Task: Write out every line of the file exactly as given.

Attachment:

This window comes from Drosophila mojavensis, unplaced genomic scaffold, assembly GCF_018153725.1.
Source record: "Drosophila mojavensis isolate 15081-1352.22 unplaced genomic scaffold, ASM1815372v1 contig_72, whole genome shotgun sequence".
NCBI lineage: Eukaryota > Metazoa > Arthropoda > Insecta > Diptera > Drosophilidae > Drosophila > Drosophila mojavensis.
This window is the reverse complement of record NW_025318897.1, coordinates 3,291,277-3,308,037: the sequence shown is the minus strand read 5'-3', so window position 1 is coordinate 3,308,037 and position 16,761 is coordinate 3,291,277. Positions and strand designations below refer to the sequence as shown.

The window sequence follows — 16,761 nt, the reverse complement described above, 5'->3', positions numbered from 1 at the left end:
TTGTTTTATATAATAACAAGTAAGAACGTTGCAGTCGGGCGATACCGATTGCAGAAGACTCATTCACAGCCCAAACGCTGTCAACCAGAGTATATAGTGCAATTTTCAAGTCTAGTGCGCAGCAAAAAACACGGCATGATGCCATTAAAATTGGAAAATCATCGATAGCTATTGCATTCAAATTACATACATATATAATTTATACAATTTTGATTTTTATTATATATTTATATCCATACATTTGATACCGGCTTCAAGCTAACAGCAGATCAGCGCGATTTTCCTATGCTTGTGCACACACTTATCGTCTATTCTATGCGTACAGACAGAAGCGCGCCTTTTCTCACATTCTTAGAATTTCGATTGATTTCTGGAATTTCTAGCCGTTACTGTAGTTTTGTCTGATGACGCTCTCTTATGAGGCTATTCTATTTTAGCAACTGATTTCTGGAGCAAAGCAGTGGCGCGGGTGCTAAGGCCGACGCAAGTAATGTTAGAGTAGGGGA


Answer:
This window comes from Drosophila mojavensis, unplaced genomic scaffold, assembly GCF_018153725.1.
Source record: "Drosophila mojavensis isolate 15081-1352.22 unplaced genomic scaffold, ASM1815372v1 contig_72, whole genome shotgun sequence".
NCBI lineage: Eukaryota > Metazoa > Arthropoda > Insecta > Diptera > Drosophilidae > Drosophila > Drosophila mojavensis.
This window is the reverse complement of record NW_025318897.1, coordinates 3,291,277-3,308,037: the sequence shown is the minus strand read 5'-3', so window position 1 is coordinate 3,308,037 and position 16,761 is coordinate 3,291,277. Positions and strand designations below refer to the sequence as shown.

The window sequence follows — 16,761 nt, the reverse complement described above, 5'->3', positions numbered from 1 at the left end:
TTGTTTTATATAATAACAAGTAAGAACGTTGCAGTCGGGCGATACCGATTGCAGAAGACTCATTCACAGCCCAAACGCTGTCAACCAGAGTATATAGTGCAATTTTCAAGTCTAGTGCGCAGCAAAAAACACGGCATGATGCCATTAAAATTGGAAAATCATCGATAGCTATTGCATTCAAATTACATACATATATAATTTATACAATTTTGATTTTTATTATATATTTATATCCATACATTTGATACCGGCTTCAAGCTAACAGCAGATCAGCGCGATTTTCCTATGCTTGTGCACACACTTATCGTCTATTCTATGCGTACAGACAGAAGCGCGCCTTTTCTCACATTCTTAGAATTTCGATTGATTTCTGGAATTTCTAGCCGTTACTGTAGTTTTGTCTGATGACGCTCTCTTATGAGGCTATTCTATTTTAGCAACTGATTTCTGGAGCAAAGCAGTGGCGCGGGTGCTAAGGCCGACGCAAGTAATGTTAGAGTAGGGGA